on August 06, 2016 James N
This is the life, isn't it?
You're in your summer cabin or mountain cottage, off the grid, away from the noise, and surrounded by that peace only Mother Nature can provide.
But, as they say, every rose has its thorns.
Living in a remote, rural area also means having limited cell phone signal. And dropping calls, unable to use the internet, and at best, having spotty service isn't quite the ultimate convenience you're hoping for.
And let's not forget about emergencies, too. Being able to connect becomes the only thing that matters then.
If your cabin has landline internet connection (like AT&T Uverse or Time Warner Cable), your phone may be able to use a feature called Wi-Fi calling. Meaning it uses your broadband landline to make calls instead of using cellular 3G & 4G LTE signals.
Learn more about wi-fi calling for the following major carriers:
If you don't have landline internet, then this can't be an option.
Carriers are always building new cell towers; however, most are built where the customers are active.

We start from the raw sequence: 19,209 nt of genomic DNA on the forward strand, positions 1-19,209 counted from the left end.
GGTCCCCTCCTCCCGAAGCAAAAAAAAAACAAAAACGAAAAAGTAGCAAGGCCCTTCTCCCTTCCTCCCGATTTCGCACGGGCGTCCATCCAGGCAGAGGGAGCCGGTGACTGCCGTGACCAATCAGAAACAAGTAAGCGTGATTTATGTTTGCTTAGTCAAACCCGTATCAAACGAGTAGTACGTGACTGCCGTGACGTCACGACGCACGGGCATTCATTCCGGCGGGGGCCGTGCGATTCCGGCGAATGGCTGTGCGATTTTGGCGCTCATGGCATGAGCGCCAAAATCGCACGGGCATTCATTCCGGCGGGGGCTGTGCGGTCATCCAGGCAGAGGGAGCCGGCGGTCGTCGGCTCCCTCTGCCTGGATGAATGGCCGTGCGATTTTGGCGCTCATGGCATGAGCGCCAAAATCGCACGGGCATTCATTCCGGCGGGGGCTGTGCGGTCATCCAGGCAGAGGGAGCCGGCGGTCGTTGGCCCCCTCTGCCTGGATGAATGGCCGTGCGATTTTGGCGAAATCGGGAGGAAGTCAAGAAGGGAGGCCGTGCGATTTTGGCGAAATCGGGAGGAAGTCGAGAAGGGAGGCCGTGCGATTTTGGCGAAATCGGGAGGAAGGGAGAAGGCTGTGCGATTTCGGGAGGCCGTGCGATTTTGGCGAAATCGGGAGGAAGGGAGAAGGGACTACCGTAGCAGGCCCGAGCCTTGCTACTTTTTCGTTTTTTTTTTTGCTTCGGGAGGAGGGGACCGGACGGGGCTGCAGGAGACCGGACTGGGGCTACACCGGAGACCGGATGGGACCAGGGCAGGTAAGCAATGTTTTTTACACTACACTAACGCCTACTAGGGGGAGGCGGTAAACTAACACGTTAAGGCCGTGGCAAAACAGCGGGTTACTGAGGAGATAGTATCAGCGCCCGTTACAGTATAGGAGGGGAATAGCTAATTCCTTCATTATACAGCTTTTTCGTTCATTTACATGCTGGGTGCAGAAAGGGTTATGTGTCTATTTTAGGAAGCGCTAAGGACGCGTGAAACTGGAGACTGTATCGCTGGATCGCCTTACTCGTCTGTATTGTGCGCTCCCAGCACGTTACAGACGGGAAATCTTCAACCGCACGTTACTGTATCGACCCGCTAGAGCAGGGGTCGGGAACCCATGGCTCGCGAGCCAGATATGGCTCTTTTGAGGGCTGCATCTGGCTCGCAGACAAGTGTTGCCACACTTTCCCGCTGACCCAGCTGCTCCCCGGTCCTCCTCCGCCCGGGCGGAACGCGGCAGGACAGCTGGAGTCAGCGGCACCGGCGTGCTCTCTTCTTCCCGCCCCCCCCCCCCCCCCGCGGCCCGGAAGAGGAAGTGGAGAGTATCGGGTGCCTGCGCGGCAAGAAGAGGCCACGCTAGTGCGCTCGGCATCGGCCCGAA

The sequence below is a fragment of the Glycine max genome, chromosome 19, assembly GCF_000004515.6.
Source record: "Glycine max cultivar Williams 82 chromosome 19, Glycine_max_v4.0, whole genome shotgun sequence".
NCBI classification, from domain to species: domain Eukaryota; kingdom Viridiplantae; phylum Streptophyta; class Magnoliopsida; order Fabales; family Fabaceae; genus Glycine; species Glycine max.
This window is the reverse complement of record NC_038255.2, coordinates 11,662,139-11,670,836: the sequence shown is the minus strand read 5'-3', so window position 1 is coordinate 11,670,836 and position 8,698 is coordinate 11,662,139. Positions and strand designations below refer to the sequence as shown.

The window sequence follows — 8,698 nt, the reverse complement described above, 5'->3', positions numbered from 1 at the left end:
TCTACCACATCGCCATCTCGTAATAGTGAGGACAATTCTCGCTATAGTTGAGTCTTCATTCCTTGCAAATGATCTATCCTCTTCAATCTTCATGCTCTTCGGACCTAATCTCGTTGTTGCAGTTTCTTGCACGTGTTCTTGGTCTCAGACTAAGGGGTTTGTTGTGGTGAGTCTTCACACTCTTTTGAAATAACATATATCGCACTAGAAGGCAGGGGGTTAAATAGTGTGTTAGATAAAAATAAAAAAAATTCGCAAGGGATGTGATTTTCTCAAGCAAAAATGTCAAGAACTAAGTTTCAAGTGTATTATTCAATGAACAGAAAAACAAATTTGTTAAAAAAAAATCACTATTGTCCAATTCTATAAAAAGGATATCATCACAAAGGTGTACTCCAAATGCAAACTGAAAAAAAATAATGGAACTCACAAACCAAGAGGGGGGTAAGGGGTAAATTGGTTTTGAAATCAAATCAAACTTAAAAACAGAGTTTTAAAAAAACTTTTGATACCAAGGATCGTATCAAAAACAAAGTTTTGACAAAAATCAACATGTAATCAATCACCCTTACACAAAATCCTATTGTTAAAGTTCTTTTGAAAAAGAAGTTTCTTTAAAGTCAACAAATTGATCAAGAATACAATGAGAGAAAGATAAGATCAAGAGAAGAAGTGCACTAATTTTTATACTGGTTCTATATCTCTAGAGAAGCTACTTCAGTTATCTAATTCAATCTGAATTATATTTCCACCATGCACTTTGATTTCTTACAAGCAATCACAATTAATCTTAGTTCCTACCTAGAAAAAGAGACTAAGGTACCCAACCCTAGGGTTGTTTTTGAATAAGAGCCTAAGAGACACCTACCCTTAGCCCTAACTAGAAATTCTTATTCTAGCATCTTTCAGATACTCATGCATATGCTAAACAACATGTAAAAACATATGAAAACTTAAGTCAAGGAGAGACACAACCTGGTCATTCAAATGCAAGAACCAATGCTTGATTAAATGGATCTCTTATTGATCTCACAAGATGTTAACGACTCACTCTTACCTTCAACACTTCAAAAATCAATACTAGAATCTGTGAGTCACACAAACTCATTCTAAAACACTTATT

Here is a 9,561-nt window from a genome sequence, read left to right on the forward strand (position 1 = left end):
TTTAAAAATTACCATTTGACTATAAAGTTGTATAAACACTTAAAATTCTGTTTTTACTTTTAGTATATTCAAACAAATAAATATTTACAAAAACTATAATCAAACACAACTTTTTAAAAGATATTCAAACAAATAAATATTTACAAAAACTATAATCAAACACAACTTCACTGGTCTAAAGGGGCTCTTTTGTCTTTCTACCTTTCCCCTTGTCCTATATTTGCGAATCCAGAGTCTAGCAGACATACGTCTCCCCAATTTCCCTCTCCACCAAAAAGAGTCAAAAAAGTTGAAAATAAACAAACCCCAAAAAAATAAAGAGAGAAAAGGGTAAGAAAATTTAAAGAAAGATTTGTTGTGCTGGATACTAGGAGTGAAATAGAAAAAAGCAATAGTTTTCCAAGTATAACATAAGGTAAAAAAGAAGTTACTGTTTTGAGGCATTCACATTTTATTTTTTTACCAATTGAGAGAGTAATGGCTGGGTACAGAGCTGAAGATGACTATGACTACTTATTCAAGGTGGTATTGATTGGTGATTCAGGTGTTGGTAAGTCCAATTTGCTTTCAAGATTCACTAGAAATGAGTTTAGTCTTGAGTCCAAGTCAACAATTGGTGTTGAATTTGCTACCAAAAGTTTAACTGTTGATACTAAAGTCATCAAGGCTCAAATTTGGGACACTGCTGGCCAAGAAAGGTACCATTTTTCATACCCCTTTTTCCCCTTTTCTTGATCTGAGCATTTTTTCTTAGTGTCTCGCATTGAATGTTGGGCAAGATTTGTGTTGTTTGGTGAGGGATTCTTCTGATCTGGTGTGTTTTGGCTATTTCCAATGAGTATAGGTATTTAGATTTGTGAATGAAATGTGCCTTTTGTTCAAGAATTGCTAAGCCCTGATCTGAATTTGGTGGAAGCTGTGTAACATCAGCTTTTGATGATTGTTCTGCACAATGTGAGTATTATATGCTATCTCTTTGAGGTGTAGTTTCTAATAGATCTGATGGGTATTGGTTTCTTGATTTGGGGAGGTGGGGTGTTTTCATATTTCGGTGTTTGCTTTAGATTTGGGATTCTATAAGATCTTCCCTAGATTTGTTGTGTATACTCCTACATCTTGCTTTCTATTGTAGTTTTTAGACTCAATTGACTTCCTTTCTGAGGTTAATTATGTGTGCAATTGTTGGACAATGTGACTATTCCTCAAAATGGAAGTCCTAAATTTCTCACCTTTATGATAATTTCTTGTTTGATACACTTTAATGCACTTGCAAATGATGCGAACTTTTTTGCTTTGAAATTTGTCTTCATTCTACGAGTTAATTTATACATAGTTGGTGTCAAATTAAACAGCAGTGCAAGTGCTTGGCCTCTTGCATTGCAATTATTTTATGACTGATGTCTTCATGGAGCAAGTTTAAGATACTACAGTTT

In other words, if there are thousands of signal hungry citizens (i.e. money), AT&T will construct a tower. But for the ones and twos like youself? Most likely not, until Sprint or Verizon can justify the cost.
The best option of the bunch. Why?
Cell phone boosters (aka cell phone repeaters) are all-carrier approved devices that boost weak 2G, 3G, and 4G LTE cellular signals.
If you have any type of weak outside signal, a cell phone signal booster potentially can deliver more bars, more coverage, better talk & text, and faster internet & data.
This is how a cell phone booster works in 3 easy steps:
1. The Outside Antenna pulls in weak signal surrounding your property.
2. The Amplifier boosts the signal multiple times, up to 32X.
3. The Inside Antenna rebroadcasts the enhanced signal inside your cabin.
So yes, it absolutely works*
Hey, what's with the *?
First, the GOOD points about a signal booster:
Now, the BAD points about a cell booster:
MAIN TAKEAWAY: A cell phone signal booster for your cabin & cottage only works (and works well) if you have enough working signal!